A mutation in DSE (p.Ser268Leu) has been shown to cause Ehlers-Danlos syndrome musculocontractural type 2 [87]. Clinical features including hypermobility of the finger, elbow, and knee joints, characteristic facial features, contracture of the thumbs and feet, and myopathy have been observed in these patients. Epimerase activity is markedly reduced not only in the recombinant mutant DSE (p.Ser268Leu) but also in the cell lysate from these patients [87]. In addition, a decrease in the biosynthesis of DS accompanied by an increase in that of CS has been reported in the fibroblasts of these patients. The deficiencies associated with DSE in addition to D4ST1 affect the biosynthesis of DS, which implies that both enzymes are essential for the development of skin and bone as well as the maintenance of their extracellular matrices.

6. Conclusions

The biological roles of CS, DS, and HS chains in vivo have been revealed by examining knockout mice in addition to nematodes, fruit flies, and zebrafish [4, 8, 1214]. However, the mice deficient in glycosyltransferases or sulfotransferases involved in the biosynthesis of GAGs showed embryonic lethality or death shortly after the birth. These observations indicate that GAGs or PGs are essential for early development. Furthermore, studies using the conditional knockout mice have revealed the specific functions of GAGs in individual organs. Recent advances in the study of human genetic diseases in the bone and connective tissue have also clarified the biological significance of the GAG side chains of PGs [7, 14, 20]. The clinical manifestations in human disorders caused by deficiency in the biosynthetic enzymes of GAGs do not always agree with the phenotypes of the deficiency in the corresponding enzymes in knockout mice. This contradiction may be due to the residual enzymatic activity or GAGs in human patients. Although null mutant mice show severe phenotypes including embryonic lethality, human patients appear to show various symptoms depending on the degree of remaining activity of the enzymes. Further comprehensive approaches to the study of molecular pathogeneses involving CS, DS, and HS chains are required to facilitate the development of therapeutics and design of new drugs for these diseases.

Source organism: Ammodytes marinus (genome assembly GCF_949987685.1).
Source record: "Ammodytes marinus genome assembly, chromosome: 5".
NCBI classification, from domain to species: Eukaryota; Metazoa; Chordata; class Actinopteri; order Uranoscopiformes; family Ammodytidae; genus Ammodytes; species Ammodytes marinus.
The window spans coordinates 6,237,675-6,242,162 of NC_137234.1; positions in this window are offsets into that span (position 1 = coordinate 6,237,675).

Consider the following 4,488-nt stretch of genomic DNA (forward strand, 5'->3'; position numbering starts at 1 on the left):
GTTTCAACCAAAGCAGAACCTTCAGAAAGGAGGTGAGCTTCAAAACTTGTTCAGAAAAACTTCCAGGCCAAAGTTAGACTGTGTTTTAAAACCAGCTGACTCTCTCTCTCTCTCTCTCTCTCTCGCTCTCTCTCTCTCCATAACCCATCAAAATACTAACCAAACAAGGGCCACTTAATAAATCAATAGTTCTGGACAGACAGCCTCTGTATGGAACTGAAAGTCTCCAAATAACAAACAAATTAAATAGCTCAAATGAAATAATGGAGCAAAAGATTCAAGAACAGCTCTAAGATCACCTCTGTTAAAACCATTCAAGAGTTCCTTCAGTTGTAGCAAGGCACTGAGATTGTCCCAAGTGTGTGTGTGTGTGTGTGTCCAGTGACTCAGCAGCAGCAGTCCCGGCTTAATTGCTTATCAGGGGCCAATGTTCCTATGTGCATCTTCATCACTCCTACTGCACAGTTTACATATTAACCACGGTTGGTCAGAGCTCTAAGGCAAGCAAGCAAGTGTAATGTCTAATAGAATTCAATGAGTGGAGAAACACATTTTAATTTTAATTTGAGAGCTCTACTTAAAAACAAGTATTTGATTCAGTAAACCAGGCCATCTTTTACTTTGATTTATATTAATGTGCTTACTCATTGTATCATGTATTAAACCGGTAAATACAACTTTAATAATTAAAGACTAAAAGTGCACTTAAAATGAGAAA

B3GALT6:Beta 1,3-galactosyltransferase 6
B4GALT7:Beta 1,4-galactosyltransferase 7
B3GAT3:Beta-1,3-glucuronyltransferase 3
C4ST:Chondroitin 4-O-sulfotransferase
C6ST:Chondroitin 6-O-sulfotransferase
CHST:Carbohydrate sulfotransferase
CHSY:Chondroitin synthase
CS:Chondroitin sulfate
CSGALNACT:Chondroitin sulfate N-acetylgalactosaminyltransferase
D4ST:Dermatan 4-O-sulfotransferase
DS:Dermatan sulfate
DSE:Dermatan sulfate-glucuronyl C5-epimerase
DSEL:Dermatan sulfate epimerase-like
GalNAc: N-Acetyl-D-galactosamine
GalNAc4S-6ST: N-Acetyl-D-galactosamine 4-sulfate 6-O-sulfotransferase
GlcUA: D-Glucuronic acid
HS:Heparan sulfate
IdoUA: L-Iduronic acid
PAPS:3′-Phosphoadenosine 5′-phosphosulfate
PAPSS2:3′-Phosphoadenosine 5′-phosphosulfate synthase 2

Conflict of Interests

The authors declare that there is no conflict of interests regarding the publication of this paper.


This work was supported in part by a Grant-in-Aid for Scientific Research on Innovative Areas 24110501 (to Kazuyuki Sugahara) and 26110719 (to Shuhei Yamada) from The Ministry of Education, Culture, Sports, Science and Technology, Japan (MEXT); by a Grant-in-Aid for Scientific Research (C) 24590071 (to Shuhei Yamada); by a Grant-in-Aid for Young Scientists (B) 25860037 (to Shuji Mizumoto) from the Japan Society for the Promotion of Science, Japan; by the Drs. Hiroshi Irisawa and Aya Irisawa Memorial Research Grant from the Japan Heart Foundation (to Shuji Mizumoto); by the Research Institute of Meijo University (Tenkai) (to Shuji Mizumoto); and by the Fugaku Trust for Medical Research (to Shuhei Yamada).